Points of Interest:
- See a variety of natural community types and sandstone outcrops.
- Look and listen for over a dozen forest and woodland breeding bird species.
- Seventeen reptile and amphibian species utilize the area as part of their life cycle.
Natural Features Description: This area features dry woodlands on the ridges and side slopes with post oak and chinkapin oak scattered over an understory rich in native grasses, sedges and wildflowers. River oats grass is particularly abundant in places. On the lower slopes and ravines forests of white oak and northern red oak and scattered sugar maple occurs. In the spring trout lily, wild geranium and bloodroot can be seen in the rich woods. Sandstone glades punctuate the woodlands. These sandstone glades are unusual in that they contain a mix of plant species found on both sandstone glades such as blue curls and rock pink as well as calcareous glade species such as prairie dock and aromatic aster. A number of small wet-weather waterfalls occur throughout the area along the drainages.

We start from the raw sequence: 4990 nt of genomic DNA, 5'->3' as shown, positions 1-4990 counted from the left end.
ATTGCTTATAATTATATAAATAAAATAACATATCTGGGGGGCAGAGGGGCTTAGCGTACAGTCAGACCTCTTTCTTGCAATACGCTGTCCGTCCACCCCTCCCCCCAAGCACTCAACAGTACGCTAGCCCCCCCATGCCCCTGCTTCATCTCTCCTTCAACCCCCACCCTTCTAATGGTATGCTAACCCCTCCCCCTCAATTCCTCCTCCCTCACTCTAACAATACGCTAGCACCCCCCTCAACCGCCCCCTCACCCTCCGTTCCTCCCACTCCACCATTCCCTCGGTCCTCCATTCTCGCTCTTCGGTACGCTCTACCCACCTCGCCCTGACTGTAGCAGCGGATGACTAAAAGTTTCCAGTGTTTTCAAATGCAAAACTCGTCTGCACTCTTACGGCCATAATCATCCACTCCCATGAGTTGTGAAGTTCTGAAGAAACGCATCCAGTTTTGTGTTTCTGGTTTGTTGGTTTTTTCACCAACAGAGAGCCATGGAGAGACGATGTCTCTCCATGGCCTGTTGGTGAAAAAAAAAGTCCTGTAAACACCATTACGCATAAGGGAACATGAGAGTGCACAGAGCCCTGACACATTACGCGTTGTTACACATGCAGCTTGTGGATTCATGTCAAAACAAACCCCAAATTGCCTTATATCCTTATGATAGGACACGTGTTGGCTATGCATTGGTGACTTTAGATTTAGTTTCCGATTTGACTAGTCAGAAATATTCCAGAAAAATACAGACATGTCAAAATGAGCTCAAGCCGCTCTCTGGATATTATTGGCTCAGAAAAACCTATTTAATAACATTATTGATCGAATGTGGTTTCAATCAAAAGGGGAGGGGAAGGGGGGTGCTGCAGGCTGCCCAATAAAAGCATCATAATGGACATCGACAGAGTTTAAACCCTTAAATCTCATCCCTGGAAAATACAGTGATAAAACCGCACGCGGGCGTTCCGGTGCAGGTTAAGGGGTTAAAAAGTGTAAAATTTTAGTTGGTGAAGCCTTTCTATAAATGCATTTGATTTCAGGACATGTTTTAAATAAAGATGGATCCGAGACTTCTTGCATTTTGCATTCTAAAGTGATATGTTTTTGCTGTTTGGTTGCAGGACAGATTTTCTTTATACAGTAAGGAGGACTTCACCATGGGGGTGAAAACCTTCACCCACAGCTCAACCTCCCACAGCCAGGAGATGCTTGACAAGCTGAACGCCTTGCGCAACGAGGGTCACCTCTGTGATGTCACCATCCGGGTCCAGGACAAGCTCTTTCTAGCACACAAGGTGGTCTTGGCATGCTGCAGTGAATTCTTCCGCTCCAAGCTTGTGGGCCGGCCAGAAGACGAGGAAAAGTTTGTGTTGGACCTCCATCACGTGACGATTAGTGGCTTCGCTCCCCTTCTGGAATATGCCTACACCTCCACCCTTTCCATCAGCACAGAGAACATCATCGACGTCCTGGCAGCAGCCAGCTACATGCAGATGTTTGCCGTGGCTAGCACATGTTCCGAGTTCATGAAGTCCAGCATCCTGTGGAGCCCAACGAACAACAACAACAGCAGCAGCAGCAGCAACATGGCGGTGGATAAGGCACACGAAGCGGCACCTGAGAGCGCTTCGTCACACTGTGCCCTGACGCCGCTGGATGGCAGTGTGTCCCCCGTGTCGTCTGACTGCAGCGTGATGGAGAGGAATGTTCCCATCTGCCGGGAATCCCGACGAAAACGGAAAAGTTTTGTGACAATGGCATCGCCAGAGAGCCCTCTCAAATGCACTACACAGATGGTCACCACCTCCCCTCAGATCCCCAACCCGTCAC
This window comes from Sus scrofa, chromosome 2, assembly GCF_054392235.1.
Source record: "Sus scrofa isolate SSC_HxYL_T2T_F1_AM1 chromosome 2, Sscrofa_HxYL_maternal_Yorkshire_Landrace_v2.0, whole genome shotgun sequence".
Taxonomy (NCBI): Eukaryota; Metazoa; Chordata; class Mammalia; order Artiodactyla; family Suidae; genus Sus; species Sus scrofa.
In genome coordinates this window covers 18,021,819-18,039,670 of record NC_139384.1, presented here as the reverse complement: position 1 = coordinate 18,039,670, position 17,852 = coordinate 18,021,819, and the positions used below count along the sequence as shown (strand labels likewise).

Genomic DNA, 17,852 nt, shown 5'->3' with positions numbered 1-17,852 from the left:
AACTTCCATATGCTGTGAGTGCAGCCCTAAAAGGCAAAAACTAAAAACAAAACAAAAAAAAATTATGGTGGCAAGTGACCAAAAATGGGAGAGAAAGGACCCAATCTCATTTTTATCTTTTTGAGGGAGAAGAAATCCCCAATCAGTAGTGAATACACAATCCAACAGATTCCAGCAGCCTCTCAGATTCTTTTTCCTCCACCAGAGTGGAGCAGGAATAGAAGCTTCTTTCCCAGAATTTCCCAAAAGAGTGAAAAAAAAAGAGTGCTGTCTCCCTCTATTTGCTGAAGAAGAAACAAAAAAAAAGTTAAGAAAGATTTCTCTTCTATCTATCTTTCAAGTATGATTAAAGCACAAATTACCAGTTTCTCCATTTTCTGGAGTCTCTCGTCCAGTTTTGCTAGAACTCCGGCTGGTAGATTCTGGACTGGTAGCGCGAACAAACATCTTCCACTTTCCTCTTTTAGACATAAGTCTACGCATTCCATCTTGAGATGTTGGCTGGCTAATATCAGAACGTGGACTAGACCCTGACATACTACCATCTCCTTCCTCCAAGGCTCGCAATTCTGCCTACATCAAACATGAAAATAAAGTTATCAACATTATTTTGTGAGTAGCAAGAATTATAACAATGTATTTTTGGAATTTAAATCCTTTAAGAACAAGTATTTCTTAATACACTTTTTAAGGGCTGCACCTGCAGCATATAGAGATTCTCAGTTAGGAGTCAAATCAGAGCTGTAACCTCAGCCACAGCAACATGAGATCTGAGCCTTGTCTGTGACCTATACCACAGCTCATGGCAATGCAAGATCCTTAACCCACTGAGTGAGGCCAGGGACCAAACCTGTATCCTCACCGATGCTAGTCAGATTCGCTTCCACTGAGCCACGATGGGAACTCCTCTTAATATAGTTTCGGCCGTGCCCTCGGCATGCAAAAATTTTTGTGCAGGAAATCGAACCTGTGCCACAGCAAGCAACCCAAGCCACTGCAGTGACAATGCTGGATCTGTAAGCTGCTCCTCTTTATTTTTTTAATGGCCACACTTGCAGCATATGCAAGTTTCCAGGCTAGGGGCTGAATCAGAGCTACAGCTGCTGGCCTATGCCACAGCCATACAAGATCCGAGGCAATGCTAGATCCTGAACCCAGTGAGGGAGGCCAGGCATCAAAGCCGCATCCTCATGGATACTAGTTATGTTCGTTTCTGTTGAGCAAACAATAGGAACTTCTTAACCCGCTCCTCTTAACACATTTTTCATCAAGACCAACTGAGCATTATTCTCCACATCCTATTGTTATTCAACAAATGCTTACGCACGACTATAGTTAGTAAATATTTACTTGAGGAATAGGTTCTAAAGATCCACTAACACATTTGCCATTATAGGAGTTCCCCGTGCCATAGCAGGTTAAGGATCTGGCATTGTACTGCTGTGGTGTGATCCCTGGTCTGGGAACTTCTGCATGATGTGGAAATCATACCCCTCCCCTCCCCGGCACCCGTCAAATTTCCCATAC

In the spring and summer scarlet and summer tanagers, eastern wood-peewee and great crested flycatcher can be seen in the rocky woodlands. Down in the ravines and along the wet-weather streams look for the Acadian flycatcher, Kentucky warbler, and Louisiana waterthrush. Pileated woodpeckers can be seen year round. The forests of the area provide habitat for three species of ambystomid salamanders, the ringed, marbled and spotted.
This natural area is within Daniel Boone Conservation Area. From Jonesburg head southwest on Highway Y for about 5 miles. Then turn left (south) on to Tower Road (gravel). Proceed two miles southwest on Tower Road to the conservation area. Continue southwest on Tower Road for another ¾ mile past the entrance to Daniel Boone Conservation Area. Look for the parking lot (on the left, south side) adjacent to Area Access Trail 1213. This trail provides good access into the natural area. Hunting is permitted. A map and compass are recommended to explore this area.
Get more information from the MDC Atlas.
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